Sp. Pl. 576 (1753) APNI
Erect, rhizomatous herb to 1 m high, often rooting at lower nodes; branches glabrous or with scattered hairs, often tinged purple. Leaves ovate or oblong-ovate, 20–90 mm long, 10–35 mm wide, surfaces glabrous or with scattered hairs, veins sometimes reticulate and strongly impressed above, apex obtuse or acute, base cordate, margin serrate; sessile. Inflorescence terminal, spike-like, 2–6 cm long; flowers in dense, many-flowered clusters, the internodes sometimes obscured; pedicels much shorter than to sub-equal to calyx. Calyx 1.5–2.5 mm long, 10-veined, lobes c. half as long to as long as tube, glabrous or with scattered hairs, particularly on margin; corolla white, pink or lilac, exceeding calyx by 1.5–2.5 mm, lobes 1–2 mm long, the posterior one entire or barely emarginate; anthers strongly exserted. Flowers mostly Dec.–Apr.
*CVU, *DunT, *EGL, *EGU, *GipP, *Gold, *HNF, *HSF, *NIS, *OtR, *Strz, *VAlp, *VRiv, *VVP, *WaP. Also naturalised WA, SA, NSW, Tas. Origin unknown, probably native to the northern Mediterranean region, but possibly a fertile hybrid arisen in cultivation. Scattered usually in cooler parts of the State, in ditches, dams, verges of watercourses etc. Commonly cultivated as a culinary herb.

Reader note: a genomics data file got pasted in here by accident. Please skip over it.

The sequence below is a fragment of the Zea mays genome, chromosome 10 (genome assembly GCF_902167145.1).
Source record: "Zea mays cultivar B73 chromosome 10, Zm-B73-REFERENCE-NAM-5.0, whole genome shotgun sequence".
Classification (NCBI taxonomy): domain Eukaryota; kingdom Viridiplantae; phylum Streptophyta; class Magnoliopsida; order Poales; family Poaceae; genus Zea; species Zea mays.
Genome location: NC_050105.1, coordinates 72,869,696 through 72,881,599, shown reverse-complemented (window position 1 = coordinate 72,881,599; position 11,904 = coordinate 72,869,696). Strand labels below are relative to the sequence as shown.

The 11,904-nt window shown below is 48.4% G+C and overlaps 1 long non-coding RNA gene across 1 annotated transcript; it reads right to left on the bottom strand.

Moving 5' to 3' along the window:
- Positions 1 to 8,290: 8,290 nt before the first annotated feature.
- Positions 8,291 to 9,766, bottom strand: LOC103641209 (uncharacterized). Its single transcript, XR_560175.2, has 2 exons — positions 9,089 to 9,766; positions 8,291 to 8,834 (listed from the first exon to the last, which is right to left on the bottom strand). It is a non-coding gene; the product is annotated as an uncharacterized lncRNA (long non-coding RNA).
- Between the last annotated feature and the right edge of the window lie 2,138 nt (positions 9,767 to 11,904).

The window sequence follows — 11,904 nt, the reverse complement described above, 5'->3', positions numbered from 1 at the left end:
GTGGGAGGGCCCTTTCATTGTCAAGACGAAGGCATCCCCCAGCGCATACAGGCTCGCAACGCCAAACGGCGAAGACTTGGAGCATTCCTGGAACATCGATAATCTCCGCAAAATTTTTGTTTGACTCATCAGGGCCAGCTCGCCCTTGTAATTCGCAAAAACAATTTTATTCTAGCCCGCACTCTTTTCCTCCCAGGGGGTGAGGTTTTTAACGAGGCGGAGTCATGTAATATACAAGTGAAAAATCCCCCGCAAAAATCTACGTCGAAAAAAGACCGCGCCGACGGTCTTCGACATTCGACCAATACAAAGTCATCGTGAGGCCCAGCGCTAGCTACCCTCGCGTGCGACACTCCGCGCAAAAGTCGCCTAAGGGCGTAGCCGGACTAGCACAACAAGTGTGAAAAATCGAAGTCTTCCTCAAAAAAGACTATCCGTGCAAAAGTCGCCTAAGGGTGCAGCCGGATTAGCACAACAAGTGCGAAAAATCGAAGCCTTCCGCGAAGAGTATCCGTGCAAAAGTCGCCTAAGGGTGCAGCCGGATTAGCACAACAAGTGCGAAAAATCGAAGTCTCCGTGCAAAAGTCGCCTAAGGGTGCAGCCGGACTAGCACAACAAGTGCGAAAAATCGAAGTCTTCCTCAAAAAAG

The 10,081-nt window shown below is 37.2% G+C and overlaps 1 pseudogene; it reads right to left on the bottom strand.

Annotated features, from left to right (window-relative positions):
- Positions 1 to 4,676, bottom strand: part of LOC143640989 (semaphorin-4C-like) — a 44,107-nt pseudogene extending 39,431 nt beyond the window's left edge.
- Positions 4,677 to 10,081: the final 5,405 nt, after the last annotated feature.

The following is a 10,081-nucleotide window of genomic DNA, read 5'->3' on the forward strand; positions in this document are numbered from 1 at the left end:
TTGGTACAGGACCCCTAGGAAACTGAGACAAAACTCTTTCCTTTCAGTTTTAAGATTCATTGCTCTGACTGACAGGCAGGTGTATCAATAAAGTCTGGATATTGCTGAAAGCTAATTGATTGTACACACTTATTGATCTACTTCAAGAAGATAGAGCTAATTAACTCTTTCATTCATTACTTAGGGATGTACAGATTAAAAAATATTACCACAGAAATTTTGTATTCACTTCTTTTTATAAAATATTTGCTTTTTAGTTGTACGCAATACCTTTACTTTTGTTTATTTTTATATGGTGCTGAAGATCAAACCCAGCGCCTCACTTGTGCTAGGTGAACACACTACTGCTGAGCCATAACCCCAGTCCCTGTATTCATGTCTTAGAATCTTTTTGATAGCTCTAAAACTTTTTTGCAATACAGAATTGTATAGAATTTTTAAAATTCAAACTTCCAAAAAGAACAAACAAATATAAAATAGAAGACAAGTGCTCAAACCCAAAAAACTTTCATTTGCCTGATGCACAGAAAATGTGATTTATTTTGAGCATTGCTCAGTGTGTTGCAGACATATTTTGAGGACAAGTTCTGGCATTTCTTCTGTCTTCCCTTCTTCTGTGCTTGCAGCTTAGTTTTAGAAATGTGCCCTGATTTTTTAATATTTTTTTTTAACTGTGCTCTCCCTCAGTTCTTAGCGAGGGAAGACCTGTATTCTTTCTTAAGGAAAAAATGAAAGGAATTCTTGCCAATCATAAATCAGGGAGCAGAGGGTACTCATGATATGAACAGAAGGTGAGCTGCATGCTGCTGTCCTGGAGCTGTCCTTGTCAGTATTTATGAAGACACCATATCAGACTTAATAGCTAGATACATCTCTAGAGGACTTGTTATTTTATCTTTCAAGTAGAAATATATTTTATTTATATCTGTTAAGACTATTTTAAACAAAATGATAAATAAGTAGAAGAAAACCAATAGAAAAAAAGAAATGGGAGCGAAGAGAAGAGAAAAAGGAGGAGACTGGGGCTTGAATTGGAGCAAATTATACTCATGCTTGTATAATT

The commonly naturalised variant has more or less glabrous leaves with hardly impressed venation, and inflorescences discontinuous, with lower flower clusters usually distant from the remainder. The variant most commonly cultivated (and occasionally naturalised) has leaves with impressed, reticulate venation, often with spreading hairs on the lower surfaces, and usually continuous inflorescences.
|Bioregion||Occurrence status||Establishment means|
|Victorian Volcanic Plain||present||naturalised|
|Central Victorian Uplands||present||naturalised|
|Northern Inland Slopes||present||introduced|
|East Gippsland Lowlands||present||naturalised|
|East Gippsland Uplands||present||naturalised|
|New South Wales|
|Australian Capital Territory|